Coot Birds Can Count, Study Says

James Owen in England
for National Geographic News
April 2, 2003

To most people, coots are noisy, quarrelsome water birds that do a lot of splashing about. But it turns out they are also closet cuckoos. Not only that, they can count.

The discovery was made by Bruce Lyon, a biologist at the University of California, Santa Cruz. His study of an American coot colony in British Columbia, Canada, is the first to show that birds can keep a reckoning of the eggs they lay. It also highlights an extremely rare example of counting by a wild animal.

Supported in part by the National Geographic Society's Committee for Research and Exploration, the research is published this week in the science journal Nature.

While cuckoos are interspecific brood parasites (they lay eggs in nests belonging to other bird species), American coots are conspecific (they target their own species).

There are various reasons why they do this.

Female coots that lose out in the battle for breeding territory will try and offload eggs onto successful nesters. Also, the last few eggs laid in a clutch have a reduced chance of survival. Females that lay them elsewhere should improve their overall breeding success.

In addition, coots have more opportunities for conspecific parasitism than many other birds, according to wildlife biologist John Eadie, from the University of California (Davis) department of wildlife, fish, and conservation biology.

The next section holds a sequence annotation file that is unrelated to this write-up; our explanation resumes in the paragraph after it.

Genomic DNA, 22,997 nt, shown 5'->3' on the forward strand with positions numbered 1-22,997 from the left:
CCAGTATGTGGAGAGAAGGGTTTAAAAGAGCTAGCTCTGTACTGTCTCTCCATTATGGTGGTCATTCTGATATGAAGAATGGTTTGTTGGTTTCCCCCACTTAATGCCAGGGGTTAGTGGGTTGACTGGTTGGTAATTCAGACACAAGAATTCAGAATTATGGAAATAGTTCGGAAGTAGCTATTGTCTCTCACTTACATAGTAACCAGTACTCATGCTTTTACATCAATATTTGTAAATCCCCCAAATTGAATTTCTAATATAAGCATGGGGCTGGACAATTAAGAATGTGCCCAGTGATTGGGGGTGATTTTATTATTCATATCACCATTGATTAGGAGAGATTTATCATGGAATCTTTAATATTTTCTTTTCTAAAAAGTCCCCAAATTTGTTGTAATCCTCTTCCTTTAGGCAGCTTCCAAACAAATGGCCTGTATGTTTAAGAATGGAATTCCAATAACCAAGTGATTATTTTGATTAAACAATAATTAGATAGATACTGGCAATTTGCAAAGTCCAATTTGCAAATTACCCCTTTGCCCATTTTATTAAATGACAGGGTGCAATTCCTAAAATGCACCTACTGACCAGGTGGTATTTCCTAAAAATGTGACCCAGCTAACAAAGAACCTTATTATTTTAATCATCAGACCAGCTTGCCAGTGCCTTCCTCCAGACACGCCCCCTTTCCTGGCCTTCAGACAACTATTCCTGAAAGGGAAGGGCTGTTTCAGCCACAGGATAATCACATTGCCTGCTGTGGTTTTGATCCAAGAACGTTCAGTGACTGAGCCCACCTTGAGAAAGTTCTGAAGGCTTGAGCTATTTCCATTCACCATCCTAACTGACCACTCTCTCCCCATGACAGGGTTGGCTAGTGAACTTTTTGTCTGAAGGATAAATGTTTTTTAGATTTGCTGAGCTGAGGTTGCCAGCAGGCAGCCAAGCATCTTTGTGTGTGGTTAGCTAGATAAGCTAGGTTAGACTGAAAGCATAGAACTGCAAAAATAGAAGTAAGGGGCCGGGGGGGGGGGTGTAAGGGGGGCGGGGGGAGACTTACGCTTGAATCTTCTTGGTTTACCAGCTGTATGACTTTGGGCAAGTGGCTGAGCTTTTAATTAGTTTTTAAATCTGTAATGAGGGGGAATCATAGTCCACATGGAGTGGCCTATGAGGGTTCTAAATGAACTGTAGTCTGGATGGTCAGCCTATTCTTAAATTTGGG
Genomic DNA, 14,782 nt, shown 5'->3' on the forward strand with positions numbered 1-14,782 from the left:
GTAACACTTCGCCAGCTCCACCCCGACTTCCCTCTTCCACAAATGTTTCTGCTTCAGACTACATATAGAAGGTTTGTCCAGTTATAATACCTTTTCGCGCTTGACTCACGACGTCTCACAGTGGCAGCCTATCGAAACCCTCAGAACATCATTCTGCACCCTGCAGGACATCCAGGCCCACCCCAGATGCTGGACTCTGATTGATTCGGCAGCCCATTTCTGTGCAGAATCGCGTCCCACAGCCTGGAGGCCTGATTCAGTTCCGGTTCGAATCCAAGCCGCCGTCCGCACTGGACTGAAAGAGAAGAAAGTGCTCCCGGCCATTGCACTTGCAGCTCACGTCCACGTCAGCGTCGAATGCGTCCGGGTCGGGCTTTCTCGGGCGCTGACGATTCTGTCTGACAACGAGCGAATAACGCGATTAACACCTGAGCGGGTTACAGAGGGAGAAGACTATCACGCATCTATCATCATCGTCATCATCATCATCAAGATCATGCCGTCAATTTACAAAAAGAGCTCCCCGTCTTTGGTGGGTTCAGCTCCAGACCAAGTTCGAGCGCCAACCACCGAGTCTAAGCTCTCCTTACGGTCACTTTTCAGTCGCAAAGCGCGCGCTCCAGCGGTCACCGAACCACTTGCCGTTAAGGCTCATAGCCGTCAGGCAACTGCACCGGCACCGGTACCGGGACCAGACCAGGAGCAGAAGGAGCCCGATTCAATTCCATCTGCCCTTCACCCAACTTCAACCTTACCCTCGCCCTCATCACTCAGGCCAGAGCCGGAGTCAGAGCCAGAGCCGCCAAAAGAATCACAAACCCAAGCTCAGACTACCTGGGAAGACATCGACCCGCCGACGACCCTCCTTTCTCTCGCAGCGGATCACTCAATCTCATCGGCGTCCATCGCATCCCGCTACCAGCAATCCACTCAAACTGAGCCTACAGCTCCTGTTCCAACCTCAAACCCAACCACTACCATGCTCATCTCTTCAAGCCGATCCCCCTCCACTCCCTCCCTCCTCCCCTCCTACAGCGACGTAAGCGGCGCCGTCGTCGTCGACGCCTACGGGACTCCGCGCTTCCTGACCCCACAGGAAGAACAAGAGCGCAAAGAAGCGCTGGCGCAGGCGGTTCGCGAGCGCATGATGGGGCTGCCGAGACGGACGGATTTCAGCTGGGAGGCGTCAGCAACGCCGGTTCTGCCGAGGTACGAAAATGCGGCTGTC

"Coots have large clutch sizes so the number of days during which a host can be found and parasitized [before incubation starts] is greater," said Eadie. "American coots also nest at quite high densities so there are more potential host nests available."

Lyon's four-year study found that conspecific brood parasitism was commonplace among American coots. Over 40 per cent of pairs were targeted, with an average 3.1 eggs left in each nest.

Chick Starvation

This is costly to a host pair because their own young lose out. With starvation already widespread among coot broods—98 percent suffer at least one death—the burden of having extra hungry mouths to feed means even more fatalities. If a parasitic chick survives, one of the host's young is likely to have died.

American coots have responded to this threat by learning to recognize eggs that aren't theirs. Lyon found that 43 percent of host pairs rejected at least one parasitic egg before it hatched.

Continued on Next Page >>




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